• “I listed a home last year during a bitter cold Michigan winter. The seller had been living there for a year without heat or hot water before eventually ending up in foreclosure. I turned his gas back on after listing the property, helped him find a lost relative for moral support, helped him find a possible job, drove him to the interview, and bought him a new outfit to wear to his interview and closing. Last I heard from him, he’s still working the same job and back on his feet.” —Jay Goscinski, ABR®, GRI, GMAC Real Estate, The Kee Group, Warren, Mich.

The 10 habits billionaires have

Set your goals high for your real estate career by mirroring habits of the truly elite few. According to Forbes magazine’s annual list of “The World’s Richest People,” which ranks billionaires, 46 out of the world’s 691 billionaires made their fortunes in the real estate industry. Here’s what you can learn from their habits, lifestyles, and business styles:
  • Go commercial. Billionaires who make their fortunes in real estate don’t do it by selling one home at a time. They do it by owning and operating office buildings, shopping centers, apartment complexes, and luxury hotels.
  • Do more than invest. Buying a piece of property and sitting back and waiting for it to appreciate in value is not the way to make billions. You need to enhance its value. J. Paul Getty did just that after he bought New York’s Pierre Hotel for $2.35 million in 1938 and turned it into a hub for New York society by convincing a prominent socialite to stay there. He increased the value of the investment by more than eight times.
  • Be able to see the property for what it could be. Just because you buy a shopping complex doesn’t mean that’s the best use of the property. Recognizing that real estate will have a greater value with an alternative use is what helped billionaire Laurence Tisch achieve success when he acquired controlling interest in the Loew’s Theatres chain and converted prime Manhattan property into the Summit Hotel. Know the zoning laws in your area and apply to have properties rezoned if needed.
  • Be tenacious and relentless. Billionaires don’t let obstacles or pitfalls keep them from achieving their goals. Just because you fail doesn’t mean you can’t succeed in the end. Kirk Kerkorian, who headed Chrysler Corp. and other companies, has made and lost millions in many investments, but he refuses to give up and always gets back in the game and continues to make deals.
  • Have a thick skin. People are by nature resentful and jealous of successful people. Don’t let criticism of your work deter you from your goals.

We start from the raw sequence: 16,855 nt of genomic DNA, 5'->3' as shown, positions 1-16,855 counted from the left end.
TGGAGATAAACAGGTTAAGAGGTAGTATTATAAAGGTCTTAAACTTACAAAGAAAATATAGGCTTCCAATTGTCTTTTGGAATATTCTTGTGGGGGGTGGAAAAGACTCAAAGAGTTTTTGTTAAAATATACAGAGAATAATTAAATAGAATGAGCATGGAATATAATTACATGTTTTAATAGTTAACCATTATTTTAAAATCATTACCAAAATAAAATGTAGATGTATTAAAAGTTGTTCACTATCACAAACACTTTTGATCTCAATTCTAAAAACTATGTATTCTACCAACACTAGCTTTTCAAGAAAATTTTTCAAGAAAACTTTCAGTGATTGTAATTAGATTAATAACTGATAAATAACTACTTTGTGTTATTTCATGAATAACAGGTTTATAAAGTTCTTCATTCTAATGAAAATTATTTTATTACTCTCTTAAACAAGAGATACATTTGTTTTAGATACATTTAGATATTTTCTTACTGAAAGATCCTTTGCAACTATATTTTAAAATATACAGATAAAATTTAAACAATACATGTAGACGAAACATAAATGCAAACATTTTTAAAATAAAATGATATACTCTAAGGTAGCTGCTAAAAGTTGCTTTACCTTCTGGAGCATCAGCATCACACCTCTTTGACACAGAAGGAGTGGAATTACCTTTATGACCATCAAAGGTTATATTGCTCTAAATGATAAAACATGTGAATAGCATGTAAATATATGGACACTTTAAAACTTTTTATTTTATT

• Have superior information. If you do more research than your competitors, you’ll have an advantage in any transaction.
  • Don’t accept the cards you’re dealt. Although one-third of the world’s 46 billionaires who make their money in real estate inherited and then grew their fortunes, two-thirds are self-made, according to Forbes.
  • Live in California. Of the 21 U.S. billionaires who made their fortune in real estate, according to Forbes, more than one-third live in Atherton, Los Angeles, Newport Beach, Palo Alto, or Stockton.
  • Get, and stay, married. Of the 43 real estate billionaires whose marital status is known, according to Forbes, 37 are married, while only three are divorced and three are widowed.
  • Go back to school. Of the 26 real estate billionaires whose educational attainments are known, 20 have a college degree or higher. Five made it on high school diplomas, and one is a high-school dropout.

For more on getting rich in real estate, browse the book selection at REALTOR.org/store.

Sources: Martin Fridson, Leverage World, an investment research publication, and author of How to Be a Billionaire (John Wiley & Sons Inc., 2000); Forbes magazine’s “The World’s Richest People,” March 2005

7 ways to update your look

A successful real estate professional needs to look fresh and modern without being too trendy. Ask yourself these 10 questions to see if your look is helping you succeed or holding you back.

1. Is your hair up-to-date? If you look at a photo of yourself from 10 or 20 years ago and the only difference is a few wrinkles on your face, it may be time to freshen up your ’do.

2. Do your clothes fit right? Take a long, hard look at yourself in the mirror. Do your clothes fit the body you’re living in now?